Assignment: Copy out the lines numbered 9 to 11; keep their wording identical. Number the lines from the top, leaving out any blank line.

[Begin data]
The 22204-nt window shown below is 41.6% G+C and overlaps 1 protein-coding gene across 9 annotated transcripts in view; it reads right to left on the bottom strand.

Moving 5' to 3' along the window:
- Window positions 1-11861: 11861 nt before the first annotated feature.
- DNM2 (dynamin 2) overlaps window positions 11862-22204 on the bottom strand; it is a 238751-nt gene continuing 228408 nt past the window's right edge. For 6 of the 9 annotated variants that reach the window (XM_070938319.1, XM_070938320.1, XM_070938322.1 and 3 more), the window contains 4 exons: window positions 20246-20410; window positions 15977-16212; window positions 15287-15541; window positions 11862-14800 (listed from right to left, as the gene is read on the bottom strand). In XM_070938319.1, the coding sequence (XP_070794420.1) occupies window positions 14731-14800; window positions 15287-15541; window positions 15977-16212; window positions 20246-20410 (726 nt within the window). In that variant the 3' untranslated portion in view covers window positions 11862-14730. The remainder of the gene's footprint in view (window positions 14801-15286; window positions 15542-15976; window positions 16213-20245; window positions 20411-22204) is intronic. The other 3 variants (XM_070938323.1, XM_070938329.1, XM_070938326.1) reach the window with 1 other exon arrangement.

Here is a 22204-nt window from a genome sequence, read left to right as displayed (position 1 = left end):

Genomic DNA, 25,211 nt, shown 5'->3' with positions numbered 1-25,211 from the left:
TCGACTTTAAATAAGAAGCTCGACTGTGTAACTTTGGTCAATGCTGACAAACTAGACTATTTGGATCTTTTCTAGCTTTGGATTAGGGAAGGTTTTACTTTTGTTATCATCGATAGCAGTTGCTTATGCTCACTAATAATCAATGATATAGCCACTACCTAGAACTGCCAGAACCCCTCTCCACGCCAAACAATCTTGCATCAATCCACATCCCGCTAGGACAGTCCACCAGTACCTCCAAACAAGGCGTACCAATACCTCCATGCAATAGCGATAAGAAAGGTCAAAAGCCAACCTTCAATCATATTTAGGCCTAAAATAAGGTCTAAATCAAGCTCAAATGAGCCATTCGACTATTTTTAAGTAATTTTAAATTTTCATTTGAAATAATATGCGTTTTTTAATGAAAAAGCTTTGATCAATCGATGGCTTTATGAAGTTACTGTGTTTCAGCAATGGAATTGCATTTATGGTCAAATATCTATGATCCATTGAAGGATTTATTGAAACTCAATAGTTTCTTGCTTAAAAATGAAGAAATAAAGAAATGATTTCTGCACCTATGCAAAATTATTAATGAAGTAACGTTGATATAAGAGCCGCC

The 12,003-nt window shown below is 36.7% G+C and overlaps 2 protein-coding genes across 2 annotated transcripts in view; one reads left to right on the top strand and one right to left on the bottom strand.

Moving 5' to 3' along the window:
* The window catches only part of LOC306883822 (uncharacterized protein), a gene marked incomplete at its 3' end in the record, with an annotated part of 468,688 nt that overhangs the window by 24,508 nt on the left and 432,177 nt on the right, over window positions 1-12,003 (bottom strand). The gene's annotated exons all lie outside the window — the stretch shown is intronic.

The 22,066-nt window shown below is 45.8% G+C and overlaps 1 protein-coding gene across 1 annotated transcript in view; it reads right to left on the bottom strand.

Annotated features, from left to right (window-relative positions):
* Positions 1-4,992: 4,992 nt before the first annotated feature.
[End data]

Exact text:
Moving 5' to 3' along the window:
* The window catches only part of LOC306883822 (uncharacterized protein), a gene marked incomplete at its 3' end in the record, with an annotated part of 468,688 nt that overhangs the window by 24,508 nt on the left and 432,177 nt on the right, over window positions 1-12,003 (bottom strand). The gene's annotated exons all lie outside the window — the stretch shown is intronic.

The 22,066-nt window shown below is 45.8% G+C and overlaps 1 protein-coding gene across 1 annotated transcript in view; it reads right to left on the bottom strand.